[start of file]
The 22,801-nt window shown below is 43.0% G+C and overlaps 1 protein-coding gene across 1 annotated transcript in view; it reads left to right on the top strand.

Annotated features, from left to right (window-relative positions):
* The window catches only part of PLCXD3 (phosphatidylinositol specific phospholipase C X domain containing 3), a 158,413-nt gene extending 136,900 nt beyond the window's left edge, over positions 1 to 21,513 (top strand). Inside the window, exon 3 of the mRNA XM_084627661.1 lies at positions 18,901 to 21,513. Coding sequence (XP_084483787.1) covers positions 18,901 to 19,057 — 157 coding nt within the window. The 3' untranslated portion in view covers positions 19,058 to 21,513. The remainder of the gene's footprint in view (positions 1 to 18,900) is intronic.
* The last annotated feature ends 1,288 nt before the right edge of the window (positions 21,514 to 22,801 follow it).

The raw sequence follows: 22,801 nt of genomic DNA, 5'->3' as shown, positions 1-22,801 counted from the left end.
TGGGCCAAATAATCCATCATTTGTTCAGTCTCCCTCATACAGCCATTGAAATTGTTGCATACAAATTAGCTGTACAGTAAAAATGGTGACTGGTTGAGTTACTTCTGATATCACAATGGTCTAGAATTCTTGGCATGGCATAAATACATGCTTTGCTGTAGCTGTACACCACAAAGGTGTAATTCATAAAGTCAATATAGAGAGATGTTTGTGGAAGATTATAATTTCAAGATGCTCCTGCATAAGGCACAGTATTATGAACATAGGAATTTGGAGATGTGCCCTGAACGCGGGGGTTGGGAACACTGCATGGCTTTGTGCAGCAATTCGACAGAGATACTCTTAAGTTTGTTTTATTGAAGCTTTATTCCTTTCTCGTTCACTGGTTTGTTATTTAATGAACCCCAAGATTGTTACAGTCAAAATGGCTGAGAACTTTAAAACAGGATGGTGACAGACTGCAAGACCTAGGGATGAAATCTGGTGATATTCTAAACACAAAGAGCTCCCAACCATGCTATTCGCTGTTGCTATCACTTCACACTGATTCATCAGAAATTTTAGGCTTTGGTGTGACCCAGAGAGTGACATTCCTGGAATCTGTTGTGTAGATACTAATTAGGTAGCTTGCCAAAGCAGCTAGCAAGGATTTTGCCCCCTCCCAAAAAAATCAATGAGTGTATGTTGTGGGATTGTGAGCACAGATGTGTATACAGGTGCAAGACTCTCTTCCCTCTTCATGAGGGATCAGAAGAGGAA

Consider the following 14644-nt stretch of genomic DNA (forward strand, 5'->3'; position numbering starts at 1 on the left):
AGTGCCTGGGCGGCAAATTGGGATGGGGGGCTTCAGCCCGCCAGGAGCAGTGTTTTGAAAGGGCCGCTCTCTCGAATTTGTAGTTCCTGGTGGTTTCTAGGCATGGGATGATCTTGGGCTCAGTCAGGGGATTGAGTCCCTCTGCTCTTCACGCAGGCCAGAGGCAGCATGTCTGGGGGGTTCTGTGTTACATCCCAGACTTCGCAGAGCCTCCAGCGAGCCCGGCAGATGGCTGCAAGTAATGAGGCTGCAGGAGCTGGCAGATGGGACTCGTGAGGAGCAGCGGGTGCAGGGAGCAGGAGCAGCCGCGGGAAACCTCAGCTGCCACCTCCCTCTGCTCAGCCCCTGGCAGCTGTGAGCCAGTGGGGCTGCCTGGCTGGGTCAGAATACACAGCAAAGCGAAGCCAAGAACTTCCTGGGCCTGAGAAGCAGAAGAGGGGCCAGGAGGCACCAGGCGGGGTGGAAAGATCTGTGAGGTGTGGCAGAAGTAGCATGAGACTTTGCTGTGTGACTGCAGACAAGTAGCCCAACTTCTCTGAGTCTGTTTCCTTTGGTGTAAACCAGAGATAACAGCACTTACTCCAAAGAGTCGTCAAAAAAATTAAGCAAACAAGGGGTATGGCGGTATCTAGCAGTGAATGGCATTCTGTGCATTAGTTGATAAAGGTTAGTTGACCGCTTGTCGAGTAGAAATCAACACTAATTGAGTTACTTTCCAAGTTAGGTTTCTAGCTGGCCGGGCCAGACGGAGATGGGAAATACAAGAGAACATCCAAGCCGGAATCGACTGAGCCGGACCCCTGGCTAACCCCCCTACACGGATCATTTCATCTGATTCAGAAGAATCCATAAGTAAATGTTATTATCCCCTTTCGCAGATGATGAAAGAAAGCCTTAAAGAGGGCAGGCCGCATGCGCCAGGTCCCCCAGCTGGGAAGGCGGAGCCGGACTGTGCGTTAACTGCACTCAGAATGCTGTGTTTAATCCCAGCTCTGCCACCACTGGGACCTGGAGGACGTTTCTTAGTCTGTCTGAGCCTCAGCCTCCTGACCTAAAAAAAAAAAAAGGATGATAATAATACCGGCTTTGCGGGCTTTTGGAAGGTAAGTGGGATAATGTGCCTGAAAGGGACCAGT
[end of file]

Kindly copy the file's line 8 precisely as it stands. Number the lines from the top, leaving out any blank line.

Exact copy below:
AGTGCCTGGGCGGCAAATTGGGATGGGGGGCTTCAGCCCGCCAGGAGCAGTGTTTTGAAAGGGCCGCTCTCTCGAATTTGTAGTTCCTGGTGGTTTCTAGGCATGGGATGATCTTGGGCTCAGTCAGGGGATTGAGTCCCTCTGCTCTTCACGCAGGCCAGAGGCAGCATGTCTGGGGGGTTCTGTGTTACATCCCAGACTTCGCAGAGCCTCCAGCGAGCCCGGCAGATGGCTGCAAGTAATGAGGCTGCAGGAGCTGGCAGATGGGACTCGTGAGGAGCAGCGGGTGCAGGGAGCAGGAGCAGCCGCGGGAAACCTCAGCTGCCACCTCCCTCTGCTCAGCCCCTGGCAGCTGTGAGCCAGTGGGGCTGCCTGGCTGGGTCAGAATACACAGCAAAGCGAAGCCAAGAACTTCCTGGGCCTGAGAAGCAGAAGAGGGGCCAGGAGGCACCAGGCGGGGTGGAAAGATCTGTGAGGTGTGGCAGAAGTAGCATGAGACTTTGCTGTGTGACTGCAGACAAGTAGCCCAACTTCTCTGAGTCTGTTTCCTTTGGTGTAAACCAGAGATAACAGCACTTACTCCAAAGAGTCGTCAAAAAAATTAAGCAAACAAGGGGTATGGCGGTATCTAGCAGTGAATGGCATTCTGTGCATTAGTTGATAAAGGTTAGTTGACCGCTTGTCGAGTAGAAATCAACACTAATTGAGTTACTTTCCAAGTTAGGTTTCTAGCTGGCCGGGCCAGACGGAGATGGGAAATACAAGAGAACATCCAAGCCGGAATCGACTGAGCCGGACCCCTGGCTAACCCCCCTACACGGATCATTTCATCTGATTCAGAAGAATCCATAAGTAAATGTTATTATCCCCTTTCGCAGATGATGAAAGAAAGCCTTAAAGAGGGCAGGCCGCATGCGCCAGGTCCCCCAGCTGGGAAGGCGGAGCCGGACTGTGCGTTAACTGCACTCAGAATGCTGTGTTTAATCCCAGCTCTGCCACCACTGGGACCTGGAGGACGTTTCTTAGTCTGTCTGAGCCTCAGCCTCCTGACCTAAAAAAAAAAAAAGGATGATAATAATACCGGCTTTGCGGGCTTTTGGAAGGTAAGTGGGATAATGTGCCTGAAAGGGACCAGT